Your baby’s age is important – in the first 3 days after birth, your breast allows more substances to pass through. Even though medication passes into the milk more easily in this period, the total volume is still low because your baby takes so little of the colostrum (30-100ml or even less per day). Also, very young babies and preterm babies have immature organs and may not be able to deal with medications as well as older babies.
Some conditions require treatment incompatible with breastfeeding, for instance, if the mother has cancer, she likely may have to stop breastfeeding for the duration of each course of treatment, because the medication may harm her baby. Medications for other conditions, like some type of painkillers or inhalers are generally safe to take meaning that likely you can continue breastfeeding as normal.
You can check the safety of specific medications during breastfeeding here: www.breastfeedingnetwork.org.uk.
The final decision about whether or not a medication is safe to be taken by you while breastfeeding lies with your doctor who prescribes the medicine. What the prescriber also needs to consider is whether there are any medical conditions in your baby that would make him or her more vulnerable to any effects of the medication, how much of the drug reaches your baby, and how this amount compares to a dose that would be given directly to your baby if it is used to treat children.
So what can you do if you have been told by your doctor you need to stop breastfeeding because of the medication you are taking? Discuss with your doctor if there is another medication that can be prescribed, ask your doctor to refer to a prescriber knowledgeable in prescribing during lactation, or your doctor may consult “Hale’s Medication and Mothers’ Milk” which list all the characteristics of a medication and what information is known as to its safety during lactation.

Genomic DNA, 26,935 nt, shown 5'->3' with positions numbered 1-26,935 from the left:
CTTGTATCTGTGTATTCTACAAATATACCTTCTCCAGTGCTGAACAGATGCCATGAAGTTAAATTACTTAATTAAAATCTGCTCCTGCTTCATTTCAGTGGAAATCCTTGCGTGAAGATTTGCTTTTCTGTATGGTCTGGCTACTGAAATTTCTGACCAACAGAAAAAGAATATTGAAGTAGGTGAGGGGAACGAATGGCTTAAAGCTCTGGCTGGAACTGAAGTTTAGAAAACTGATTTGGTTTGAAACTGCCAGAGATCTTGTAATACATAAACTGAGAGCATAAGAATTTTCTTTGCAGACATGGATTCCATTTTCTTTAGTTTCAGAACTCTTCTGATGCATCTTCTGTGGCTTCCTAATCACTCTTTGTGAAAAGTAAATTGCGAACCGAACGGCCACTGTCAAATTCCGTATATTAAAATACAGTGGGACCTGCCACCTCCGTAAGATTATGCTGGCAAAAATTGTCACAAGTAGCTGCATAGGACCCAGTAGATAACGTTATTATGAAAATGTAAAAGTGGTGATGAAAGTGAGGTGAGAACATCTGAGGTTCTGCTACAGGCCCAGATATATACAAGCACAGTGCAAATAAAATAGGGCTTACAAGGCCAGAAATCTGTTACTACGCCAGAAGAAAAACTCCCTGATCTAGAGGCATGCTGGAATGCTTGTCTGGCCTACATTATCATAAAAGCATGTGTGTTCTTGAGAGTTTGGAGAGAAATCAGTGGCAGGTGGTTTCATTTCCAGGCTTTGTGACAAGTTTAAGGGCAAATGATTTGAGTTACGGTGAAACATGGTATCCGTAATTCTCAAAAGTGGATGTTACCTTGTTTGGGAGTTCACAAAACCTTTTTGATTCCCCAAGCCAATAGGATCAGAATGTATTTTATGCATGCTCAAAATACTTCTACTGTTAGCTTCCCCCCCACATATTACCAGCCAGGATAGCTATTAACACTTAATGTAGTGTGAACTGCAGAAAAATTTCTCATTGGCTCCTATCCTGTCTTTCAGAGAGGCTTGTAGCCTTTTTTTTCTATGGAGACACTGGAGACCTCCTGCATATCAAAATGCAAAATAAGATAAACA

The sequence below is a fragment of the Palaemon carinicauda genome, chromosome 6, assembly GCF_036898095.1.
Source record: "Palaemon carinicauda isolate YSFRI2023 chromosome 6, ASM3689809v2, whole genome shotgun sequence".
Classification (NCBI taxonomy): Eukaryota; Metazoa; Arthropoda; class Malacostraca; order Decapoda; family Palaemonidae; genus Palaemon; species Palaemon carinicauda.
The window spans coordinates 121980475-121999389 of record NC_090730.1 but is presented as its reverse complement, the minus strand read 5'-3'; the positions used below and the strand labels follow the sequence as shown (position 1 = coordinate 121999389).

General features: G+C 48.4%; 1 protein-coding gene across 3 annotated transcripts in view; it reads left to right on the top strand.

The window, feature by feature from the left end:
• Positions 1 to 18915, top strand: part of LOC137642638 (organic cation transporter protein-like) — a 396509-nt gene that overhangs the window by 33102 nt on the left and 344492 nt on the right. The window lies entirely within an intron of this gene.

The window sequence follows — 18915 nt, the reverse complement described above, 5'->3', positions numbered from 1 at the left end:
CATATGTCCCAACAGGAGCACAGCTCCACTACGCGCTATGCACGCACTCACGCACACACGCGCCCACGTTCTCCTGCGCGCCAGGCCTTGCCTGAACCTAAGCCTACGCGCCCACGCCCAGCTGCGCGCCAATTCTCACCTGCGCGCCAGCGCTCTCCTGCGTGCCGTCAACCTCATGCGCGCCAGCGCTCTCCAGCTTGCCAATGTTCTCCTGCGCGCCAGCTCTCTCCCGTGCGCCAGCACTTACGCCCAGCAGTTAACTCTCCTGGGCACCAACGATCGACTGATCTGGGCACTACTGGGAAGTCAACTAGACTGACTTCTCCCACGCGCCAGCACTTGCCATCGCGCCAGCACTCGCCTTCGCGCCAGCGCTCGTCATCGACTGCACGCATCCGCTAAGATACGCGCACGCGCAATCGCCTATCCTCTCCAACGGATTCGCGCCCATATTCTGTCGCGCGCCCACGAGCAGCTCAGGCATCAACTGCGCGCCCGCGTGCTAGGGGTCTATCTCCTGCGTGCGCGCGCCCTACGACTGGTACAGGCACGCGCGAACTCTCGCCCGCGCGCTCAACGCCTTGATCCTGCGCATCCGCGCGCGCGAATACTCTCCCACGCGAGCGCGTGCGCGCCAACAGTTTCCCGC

Remember, you and your baby are unique in terms of your health and breastfeeding circumstances and each prescribing decision must be made individually. It is important for the prescriber and you to weigh up the disadvantages for your baby of NOT getting breastmilk, what would happen if you do not receive your treatment, and how the medication may affect your baby.
If you really need to stop breastfeeding because of your treatment, there are a few things to consider. In an ideal scenario, you can prepare for a breastfeeding break by building up stocks of expressed breast milk and freezing it so that you can feed your own milk to your baby rather than using formula. This will not only save you money, but also ensures that your baby continues to receive your liquid gold and all its protective goodness which formula is lacking. Another thing to consider is that if breastfeeding is interrupted even just for a day or two, your milk supply will be affected, unless you express milk to continue to stimulate the breasts to tell the body to continue making milk. Reducing feeds gradually, especially in the early weeks of breastfeeding, is vitally important to avoid engorgement in the mother.
In conclusion, try to get as much information as possible and don’t be afraid to ask for alternatives when faced with the possibility of having to stop breastfeeding when you are not really ready to do so.
If you would like further support or advice please feel free to contact Dorle. All of my clients and fans receive a free 15 minute telephone consultation with Dorle if you mention you got her details from me.
Have a great day!